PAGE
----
I’m not a fan of wedding clothes, or, well, elaborate weddings, as I’ve written here in the past.
(I got married quietly in a fitted black Willi Smith tuxedo jacket worn as a dress.) There was never any paging through bridal magazines, no imaginings of a white, frothy day.
Truth be told, wedding visuals are a tad too “perfect” for me, because I like a genteel-y decaying edge.
Perhaps I’m a postmodern Miss Havisham, but I’m drawn to tattered lace, peeling white paint on romantic shutters, and three-day-old cake, preferably with the frosting flowers starting to melt down the sides.
But don’t say “shabby chic,” because that’s too commercial; indeed, too designed.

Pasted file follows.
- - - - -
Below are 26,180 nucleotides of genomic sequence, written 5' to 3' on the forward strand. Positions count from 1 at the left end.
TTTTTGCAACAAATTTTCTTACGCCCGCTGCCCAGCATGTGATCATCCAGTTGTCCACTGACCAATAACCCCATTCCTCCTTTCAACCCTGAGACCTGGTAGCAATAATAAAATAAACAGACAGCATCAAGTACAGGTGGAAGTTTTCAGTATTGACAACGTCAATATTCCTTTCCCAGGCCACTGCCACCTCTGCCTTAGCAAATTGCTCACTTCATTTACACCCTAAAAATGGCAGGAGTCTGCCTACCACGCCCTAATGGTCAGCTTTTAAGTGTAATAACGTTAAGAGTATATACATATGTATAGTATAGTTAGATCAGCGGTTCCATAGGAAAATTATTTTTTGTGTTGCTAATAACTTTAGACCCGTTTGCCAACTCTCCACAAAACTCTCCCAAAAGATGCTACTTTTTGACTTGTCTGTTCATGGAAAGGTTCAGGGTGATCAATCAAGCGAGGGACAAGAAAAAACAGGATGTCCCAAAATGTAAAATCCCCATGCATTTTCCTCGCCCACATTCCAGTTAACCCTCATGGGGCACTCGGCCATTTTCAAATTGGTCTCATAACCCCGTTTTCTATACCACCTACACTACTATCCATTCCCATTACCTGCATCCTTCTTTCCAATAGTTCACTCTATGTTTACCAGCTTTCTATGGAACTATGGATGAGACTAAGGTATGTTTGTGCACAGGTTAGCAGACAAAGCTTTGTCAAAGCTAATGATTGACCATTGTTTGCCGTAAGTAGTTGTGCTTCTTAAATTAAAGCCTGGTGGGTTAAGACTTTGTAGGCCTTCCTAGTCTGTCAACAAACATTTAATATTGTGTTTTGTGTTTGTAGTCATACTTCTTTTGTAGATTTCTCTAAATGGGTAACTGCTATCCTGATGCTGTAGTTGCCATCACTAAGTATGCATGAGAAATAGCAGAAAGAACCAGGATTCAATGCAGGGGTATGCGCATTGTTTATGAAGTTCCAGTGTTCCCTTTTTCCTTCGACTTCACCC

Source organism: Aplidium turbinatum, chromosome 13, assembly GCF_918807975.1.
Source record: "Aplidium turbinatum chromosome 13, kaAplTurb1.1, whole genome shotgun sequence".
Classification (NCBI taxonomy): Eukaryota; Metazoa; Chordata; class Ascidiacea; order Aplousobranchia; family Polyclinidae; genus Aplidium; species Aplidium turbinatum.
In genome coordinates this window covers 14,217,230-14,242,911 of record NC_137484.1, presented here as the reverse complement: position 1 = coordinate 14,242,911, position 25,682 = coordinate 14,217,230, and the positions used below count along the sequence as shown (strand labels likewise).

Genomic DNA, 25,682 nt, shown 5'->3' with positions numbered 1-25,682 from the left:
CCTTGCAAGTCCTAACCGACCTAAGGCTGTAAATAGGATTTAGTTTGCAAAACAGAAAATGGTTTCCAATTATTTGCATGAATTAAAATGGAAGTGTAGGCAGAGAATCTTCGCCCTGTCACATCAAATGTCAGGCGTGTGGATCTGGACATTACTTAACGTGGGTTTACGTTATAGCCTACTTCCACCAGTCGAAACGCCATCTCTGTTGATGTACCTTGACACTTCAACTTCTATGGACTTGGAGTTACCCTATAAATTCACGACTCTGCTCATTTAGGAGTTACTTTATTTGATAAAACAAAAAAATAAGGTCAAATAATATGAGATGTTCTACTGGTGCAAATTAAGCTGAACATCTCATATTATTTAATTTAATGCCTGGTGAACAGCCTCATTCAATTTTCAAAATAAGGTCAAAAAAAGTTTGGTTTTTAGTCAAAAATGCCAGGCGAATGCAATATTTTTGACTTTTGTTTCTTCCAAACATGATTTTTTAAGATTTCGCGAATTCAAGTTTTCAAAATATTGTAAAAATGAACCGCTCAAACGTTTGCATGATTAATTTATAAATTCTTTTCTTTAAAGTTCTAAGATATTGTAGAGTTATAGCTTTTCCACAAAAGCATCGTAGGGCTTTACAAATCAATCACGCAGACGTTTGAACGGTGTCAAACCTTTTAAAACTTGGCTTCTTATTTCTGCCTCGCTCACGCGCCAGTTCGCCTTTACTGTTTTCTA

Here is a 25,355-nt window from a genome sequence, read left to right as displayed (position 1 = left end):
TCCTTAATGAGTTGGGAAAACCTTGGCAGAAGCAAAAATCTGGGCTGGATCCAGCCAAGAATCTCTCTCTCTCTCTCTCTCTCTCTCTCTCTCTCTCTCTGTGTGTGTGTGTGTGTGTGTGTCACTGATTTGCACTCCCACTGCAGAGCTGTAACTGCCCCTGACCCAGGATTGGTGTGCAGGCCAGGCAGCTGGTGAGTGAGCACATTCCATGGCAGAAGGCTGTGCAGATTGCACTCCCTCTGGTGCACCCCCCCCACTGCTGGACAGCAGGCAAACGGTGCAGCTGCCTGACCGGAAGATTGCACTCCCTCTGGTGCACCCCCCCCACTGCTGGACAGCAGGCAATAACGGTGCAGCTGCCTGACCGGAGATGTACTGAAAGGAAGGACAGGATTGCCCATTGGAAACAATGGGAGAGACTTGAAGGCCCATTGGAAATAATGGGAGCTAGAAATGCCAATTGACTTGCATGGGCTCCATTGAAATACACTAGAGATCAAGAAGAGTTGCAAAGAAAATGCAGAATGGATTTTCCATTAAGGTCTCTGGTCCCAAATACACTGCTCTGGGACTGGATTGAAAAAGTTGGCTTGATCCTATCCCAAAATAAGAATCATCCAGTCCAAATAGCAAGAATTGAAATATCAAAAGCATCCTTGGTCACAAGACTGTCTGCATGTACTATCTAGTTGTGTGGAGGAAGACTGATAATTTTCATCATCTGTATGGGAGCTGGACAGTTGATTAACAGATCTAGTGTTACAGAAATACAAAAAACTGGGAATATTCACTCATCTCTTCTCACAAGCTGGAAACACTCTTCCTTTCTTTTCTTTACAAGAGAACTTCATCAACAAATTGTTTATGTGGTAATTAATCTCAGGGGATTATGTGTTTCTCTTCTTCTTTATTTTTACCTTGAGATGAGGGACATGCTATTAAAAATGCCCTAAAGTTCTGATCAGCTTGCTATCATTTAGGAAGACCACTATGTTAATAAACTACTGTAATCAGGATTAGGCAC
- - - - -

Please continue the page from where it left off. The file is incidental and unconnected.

Genteel decay is, to my mind, the savvier cousin to genteel poverty: there’s no implication of a ruptured cash flow, there’s instead the sense of preservation—of lovingly wearing or using something time and again. (And only the gâteau has an expiration date.)
So when I saw "Ryman's Brides" by Marlene Dumas, a South African painter, in W magazine, I was intrigued, then smitten. I like its moody lack of clarity, its haunting bridal features, and its splotchy icing-sugar dresses.
Anyone for day-after cake?